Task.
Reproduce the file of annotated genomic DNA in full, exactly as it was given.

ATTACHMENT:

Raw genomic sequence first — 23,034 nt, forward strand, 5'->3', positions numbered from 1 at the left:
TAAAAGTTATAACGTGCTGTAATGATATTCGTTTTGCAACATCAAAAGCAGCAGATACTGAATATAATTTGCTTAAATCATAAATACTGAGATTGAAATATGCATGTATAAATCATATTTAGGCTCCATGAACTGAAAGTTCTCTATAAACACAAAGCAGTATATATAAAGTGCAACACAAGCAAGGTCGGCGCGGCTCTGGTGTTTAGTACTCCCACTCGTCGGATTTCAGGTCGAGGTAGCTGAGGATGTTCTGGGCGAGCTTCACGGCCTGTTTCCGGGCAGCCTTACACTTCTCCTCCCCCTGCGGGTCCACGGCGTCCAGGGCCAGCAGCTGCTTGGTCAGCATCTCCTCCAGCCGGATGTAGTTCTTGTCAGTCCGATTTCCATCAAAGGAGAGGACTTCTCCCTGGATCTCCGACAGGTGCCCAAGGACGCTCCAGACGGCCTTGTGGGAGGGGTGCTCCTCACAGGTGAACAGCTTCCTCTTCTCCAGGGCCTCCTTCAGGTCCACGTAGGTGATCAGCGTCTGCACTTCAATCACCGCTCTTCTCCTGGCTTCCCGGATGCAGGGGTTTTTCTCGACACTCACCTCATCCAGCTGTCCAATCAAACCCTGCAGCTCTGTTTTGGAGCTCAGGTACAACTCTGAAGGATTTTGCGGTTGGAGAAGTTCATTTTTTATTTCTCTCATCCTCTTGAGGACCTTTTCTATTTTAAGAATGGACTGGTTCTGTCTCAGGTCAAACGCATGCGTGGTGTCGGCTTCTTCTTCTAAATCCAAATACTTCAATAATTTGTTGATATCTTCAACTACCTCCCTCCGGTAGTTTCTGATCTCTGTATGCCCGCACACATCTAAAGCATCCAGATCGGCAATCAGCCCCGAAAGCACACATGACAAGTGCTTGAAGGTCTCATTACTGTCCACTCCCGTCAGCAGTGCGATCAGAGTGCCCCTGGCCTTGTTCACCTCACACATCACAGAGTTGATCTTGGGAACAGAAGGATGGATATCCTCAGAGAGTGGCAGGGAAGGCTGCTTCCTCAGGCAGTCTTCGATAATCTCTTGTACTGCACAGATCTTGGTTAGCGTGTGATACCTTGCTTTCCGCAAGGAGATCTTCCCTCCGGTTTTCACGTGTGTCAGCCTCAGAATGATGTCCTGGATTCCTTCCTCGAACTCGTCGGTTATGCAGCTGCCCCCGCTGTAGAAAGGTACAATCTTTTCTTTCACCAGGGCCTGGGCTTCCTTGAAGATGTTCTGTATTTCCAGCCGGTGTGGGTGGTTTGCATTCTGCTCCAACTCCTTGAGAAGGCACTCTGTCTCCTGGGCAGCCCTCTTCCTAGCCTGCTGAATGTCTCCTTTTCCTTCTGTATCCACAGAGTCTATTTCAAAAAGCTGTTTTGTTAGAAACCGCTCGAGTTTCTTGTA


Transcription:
Raw genomic sequence first — 23,034 nt, forward strand, 5'->3', positions numbered from 1 at the left:
TAAAAGTTATAACGTGCTGTAATGATATTCGTTTTGCAACATCAAAAGCAGCAGATACTGAATATAATTTGCTTAAATCATAAATACTGAGATTGAAATATGCATGTATAAATCATATTTAGGCTCCATGAACTGAAAGTTCTCTATAAACACAAAGCAGTATATATAAAGTGCAACACAAGCAAGGTCGGCGCGGCTCTGGTGTTTAGTACTCCCACTCGTCGGATTTCAGGTCGAGGTAGCTGAGGATGTTCTGGGCGAGCTTCACGGCCTGTTTCCGGGCAGCCTTACACTTCTCCTCCCCCTGCGGGTCCACGGCGTCCAGGGCCAGCAGCTGCTTGGTCAGCATCTCCTCCAGCCGGATGTAGTTCTTGTCAGTCCGATTTCCATCAAAGGAGAGGACTTCTCCCTGGATCTCCGACAGGTGCCCAAGGACGCTCCAGACGGCCTTGTGGGAGGGGTGCTCCTCACAGGTGAACAGCTTCCTCTTCTCCAGGGCCTCCTTCAGGTCCACGTAGGTGATCAGCGTCTGCACTTCAATCACCGCTCTTCTCCTGGCTTCCCGGATGCAGGGGTTTTTCTCGACACTCACCTCATCCAGCTGTCCAATCAAACCCTGCAGCTCTGTTTTGGAGCTCAGGTACAACTCTGAAGGATTTTGCGGTTGGAGAAGTTCATTTTTTATTTCTCTCATCCTCTTGAGGACCTTTTCTATTTTAAGAATGGACTGGTTCTGTCTCAGGTCAAACGCATGCGTGGTGTCGGCTTCTTCTTCTAAATCCAAATACTTCAATAATTTGTTGATATCTTCAACTACCTCCCTCCGGTAGTTTCTGATCTCTGTATGCCCGCACACATCTAAAGCATCCAGATCGGCAATCAGCCCCGAAAGCACACATGACAAGTGCTTGAAGGTCTCATTACTGTCCACTCCCGTCAGCAGTGCGATCAGAGTGCCCCTGGCCTTGTTCACCTCACACATCACAGAGTTGATCTTGGGAACAGAAGGATGGATATCCTCAGAGAGTGGCAGGGAAGGCTGCTTCCTCAGGCAGTCTTCGATAATCTCTTGTACTGCACAGATCTTGGTTAGCGTGTGATACCTTGCTTTCCGCAAGGAGATCTTCCCTCCGGTTTTCACGTGTGTCAGCCTCAGAATGATGTCCTGGATTCCTTCCTCGAACTCGTCGGTTATGCAGCTGCCCCCGCTGTAGAAAGGTACAATCTTTTCTTTCACCAGGGCCTGGGCTTCCTTGAAGATGTTCTGTATTTCCAGCCGGTGTGGGTGGTTTGCATTCTGCTCCAACTCCTTGAGAAGGCACTCTGTCTCCTGGGCAGCCCTCTTCCTAGCCTGCTGAATGTCTCCTTTTCCTTCTGTATCCACAGAGTCTATTTCAAAAAGCTGTTTTGTTAGAAACCGCTCGAGTTTCTTGTA